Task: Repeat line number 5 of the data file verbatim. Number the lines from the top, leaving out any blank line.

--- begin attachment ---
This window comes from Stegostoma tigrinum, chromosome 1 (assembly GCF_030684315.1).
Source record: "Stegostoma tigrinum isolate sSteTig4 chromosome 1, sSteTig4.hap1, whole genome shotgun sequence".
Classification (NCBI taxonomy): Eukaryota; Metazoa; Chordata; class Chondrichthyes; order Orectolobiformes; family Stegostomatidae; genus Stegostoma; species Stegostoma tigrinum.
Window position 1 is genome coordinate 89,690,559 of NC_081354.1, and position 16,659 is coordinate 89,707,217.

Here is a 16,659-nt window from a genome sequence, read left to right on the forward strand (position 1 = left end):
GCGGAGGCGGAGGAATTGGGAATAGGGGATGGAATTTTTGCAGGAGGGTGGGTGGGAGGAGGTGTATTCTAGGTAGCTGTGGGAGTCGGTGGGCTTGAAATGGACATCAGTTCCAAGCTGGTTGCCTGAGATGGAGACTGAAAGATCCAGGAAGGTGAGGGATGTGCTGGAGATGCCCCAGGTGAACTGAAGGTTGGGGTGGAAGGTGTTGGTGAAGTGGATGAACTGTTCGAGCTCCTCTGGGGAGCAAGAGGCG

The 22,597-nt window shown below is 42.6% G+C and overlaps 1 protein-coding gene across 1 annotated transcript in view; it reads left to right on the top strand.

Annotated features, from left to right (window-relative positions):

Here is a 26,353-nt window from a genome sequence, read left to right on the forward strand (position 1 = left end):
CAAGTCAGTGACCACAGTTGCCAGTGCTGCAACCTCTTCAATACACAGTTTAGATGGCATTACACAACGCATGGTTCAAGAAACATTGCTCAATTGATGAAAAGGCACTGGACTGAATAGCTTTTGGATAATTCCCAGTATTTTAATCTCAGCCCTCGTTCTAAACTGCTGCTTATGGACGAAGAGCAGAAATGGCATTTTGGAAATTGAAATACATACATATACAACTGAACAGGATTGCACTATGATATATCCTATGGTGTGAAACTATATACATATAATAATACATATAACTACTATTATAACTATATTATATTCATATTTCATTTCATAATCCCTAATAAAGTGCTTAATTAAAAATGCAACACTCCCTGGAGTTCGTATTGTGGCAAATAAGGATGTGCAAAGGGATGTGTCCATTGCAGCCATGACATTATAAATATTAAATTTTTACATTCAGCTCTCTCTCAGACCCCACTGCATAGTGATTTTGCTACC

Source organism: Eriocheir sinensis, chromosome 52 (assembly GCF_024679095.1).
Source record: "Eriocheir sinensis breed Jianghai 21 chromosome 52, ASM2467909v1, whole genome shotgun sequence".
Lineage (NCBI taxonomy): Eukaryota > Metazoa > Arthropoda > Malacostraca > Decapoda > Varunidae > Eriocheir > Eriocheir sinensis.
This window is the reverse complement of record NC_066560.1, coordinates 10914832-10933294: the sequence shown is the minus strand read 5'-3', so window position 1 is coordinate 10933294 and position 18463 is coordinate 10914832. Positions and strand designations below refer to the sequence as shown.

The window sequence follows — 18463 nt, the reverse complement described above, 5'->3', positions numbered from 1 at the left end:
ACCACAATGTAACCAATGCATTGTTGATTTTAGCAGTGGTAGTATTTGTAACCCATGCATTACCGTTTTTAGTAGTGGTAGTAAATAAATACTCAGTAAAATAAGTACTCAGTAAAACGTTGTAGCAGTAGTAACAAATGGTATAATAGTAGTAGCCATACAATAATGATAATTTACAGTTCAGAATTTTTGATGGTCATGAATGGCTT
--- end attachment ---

Here is a 16,659-nt window from a genome sequence, read left to right on the forward strand (position 1 = left end):